Conure is a small parrot from the genus of red-tailed parrots that is part of the long-tailed group New World parrots subfamily Arinae. It grows in the forests of South America.
The green-cheeked parrot is usually 26 cm (10 in) long and weighs between 60 and 80 g. It is mostly green with a brown/black-gray crown, white periophthalmic rings, green cheeks, blue main wing feathers, gray beak, and long pointed tail. , mostly burgundy. He has short transverse grooves on his chest and a red abdomen. Males and females have identical appearances.
Distribution and Habitat
The green-cheeked parrot is found in west-central and southern Mato Grosso, Brazil, northern and eastern Bolivia, northwest Argentina, and western Paraguay. Its habitat is forests and woodland, where it usually forms flocks of 10-20 individuals at the treetop level, or larger flocks where there is more food. It is also becoming a popular pet for families and individuals.
Diet and Behavior
The green-cheeked parrot feeds on a variety of seeds, vegetables, and fruits. The average clutch is 4–6 eggs. The average incubation is 25 days, ranging from 22 to 25 days. They are the quietest of the kennels, can learn tricks, and have a limited vocabulary after extensive training.
Green-cheeked parrot nests in tree hollows. Lay 4-6 eggs, which are incubated for 22-25 days.
Green-cheeked parrots are common in poultry farming and are popular companion parrots. They are playful, affectionate, and intelligent, known as “big personality in a small body.” They can learn to speak, albeit with limited vocabulary and hoarse voices. They enjoy being held in their arms (although some enjoy it more than others) and can learn tricks such as lying on their back, “kissing,” shaking, hanging upside down, and even potty training. Green-cheeked parrots in most cases do not make much noise, so even a resident of an apartment can enjoy their communication. They may be prone to biting, especially at a young age, but the owner can cure this behavior with patience and time. They love fruits (especially bananas and raisins) and seeds such as sunflower, safflower, and hemp seeds, all of which can be found in their natural habitat. Green-cheeked parrots also love table food – they are herd animals and love to eat with their families. They can eat potatoes, carrots, corn, bread, pasta, and plain popcorn. Pruned and/or caged birds can become obese if they have eaten too many fatty seeds such as sunflower seeds and peanuts. A pellet diet with calcium supplementation provides proper nutrition and should make up 60–70% of their diet. The ideal diet is 70% pellets, 20% fruits, and vegetables, and <10% treats. Parrots with kidney-related health problems should not be fed a high-protein diet as this can lead to gout; For birds with these conditions, low protein diets are prescribed by a veterinarian. Green-cheeked parrots can live up to 30 years with proper care, although the average lifespan is usually 10 years due to neglect.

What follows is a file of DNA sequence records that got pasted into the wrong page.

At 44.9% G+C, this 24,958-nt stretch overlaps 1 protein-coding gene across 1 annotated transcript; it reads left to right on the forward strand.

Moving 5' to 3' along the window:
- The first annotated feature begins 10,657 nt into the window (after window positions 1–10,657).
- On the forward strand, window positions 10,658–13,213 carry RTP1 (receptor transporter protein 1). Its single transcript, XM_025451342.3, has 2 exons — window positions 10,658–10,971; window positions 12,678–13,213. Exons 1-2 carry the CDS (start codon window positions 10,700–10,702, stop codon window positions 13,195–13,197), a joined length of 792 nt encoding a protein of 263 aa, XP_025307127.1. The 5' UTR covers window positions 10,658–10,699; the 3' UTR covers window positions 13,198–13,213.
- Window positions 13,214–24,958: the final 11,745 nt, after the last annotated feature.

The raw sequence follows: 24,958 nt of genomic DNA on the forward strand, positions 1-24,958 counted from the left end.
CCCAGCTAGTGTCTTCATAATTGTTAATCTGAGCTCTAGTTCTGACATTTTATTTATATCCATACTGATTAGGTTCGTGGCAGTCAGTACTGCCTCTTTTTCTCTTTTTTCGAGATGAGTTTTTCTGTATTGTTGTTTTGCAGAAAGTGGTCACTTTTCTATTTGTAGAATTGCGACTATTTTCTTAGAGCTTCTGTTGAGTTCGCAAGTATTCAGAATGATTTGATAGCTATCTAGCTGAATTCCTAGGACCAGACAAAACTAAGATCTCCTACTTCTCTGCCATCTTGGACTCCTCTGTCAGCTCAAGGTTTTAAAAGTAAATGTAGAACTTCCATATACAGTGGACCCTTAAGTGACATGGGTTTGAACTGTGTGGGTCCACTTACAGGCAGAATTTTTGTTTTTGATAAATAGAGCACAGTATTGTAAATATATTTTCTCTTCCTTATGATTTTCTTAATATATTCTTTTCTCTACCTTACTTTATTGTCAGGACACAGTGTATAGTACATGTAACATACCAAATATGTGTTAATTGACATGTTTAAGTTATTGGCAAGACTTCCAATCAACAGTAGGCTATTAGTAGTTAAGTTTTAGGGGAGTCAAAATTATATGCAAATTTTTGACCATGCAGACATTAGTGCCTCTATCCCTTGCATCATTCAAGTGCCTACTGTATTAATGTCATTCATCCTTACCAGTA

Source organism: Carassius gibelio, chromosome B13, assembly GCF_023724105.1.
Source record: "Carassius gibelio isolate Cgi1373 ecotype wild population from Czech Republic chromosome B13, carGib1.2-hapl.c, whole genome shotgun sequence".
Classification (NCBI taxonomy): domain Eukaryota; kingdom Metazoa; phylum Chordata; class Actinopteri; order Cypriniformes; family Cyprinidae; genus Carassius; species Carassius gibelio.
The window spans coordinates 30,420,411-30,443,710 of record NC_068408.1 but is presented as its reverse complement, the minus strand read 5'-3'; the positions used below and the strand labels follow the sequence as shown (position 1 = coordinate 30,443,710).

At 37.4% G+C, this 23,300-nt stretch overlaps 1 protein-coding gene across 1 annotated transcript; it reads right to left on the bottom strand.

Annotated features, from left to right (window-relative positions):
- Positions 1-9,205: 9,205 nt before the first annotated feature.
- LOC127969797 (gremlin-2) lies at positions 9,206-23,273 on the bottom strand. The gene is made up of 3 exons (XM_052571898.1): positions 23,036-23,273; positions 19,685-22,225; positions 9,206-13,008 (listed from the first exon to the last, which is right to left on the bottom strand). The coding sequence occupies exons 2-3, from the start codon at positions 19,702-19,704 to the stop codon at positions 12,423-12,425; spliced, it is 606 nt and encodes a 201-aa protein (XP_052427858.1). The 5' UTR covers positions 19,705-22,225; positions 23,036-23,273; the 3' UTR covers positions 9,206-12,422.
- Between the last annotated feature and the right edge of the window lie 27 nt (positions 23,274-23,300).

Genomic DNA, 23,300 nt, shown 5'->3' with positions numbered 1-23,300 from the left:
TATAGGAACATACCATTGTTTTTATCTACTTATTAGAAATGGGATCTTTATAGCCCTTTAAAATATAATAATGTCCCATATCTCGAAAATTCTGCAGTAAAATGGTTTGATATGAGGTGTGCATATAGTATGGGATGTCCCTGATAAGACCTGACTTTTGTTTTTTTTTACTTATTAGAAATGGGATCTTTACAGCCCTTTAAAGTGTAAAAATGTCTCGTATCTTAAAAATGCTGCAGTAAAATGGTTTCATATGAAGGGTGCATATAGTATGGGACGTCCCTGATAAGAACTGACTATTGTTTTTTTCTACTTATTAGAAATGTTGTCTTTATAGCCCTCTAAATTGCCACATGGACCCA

In addition to natural color forms in poultry farming, color varieties have been selectively bred:
- Cinnamon is lime green and has a lighter, almost paler feather color. The head is reddish-brown in color and the tail feathers are lighter in color than that of normal green-cheeked parrots.
- The yellow-flanks have a brisket of bright colors and, less commonly, have bright yellow feathers on each side of the upper wing. It is a rare recessive character from which the only one hatched out of about 10 clutches can be found. This appearance can increase their value.
- Pineapple is a combination of cinnamon and yellow side. They have bright chests, a tanned head, and lemon-green feathers on their backs, like a green-cheeked cinnamon parrot. The tail feathers are the same as those of the yellow-sided ones, with a halo effect.
- Turquoise has a body with blue-green and green feathers. The tips of the wing feathers are very iridescent in color if not trimmed. The pectoral feathers are grayish, the tail feathers are gray.
- The green/red/blue apple variety is not very common but has been noticed.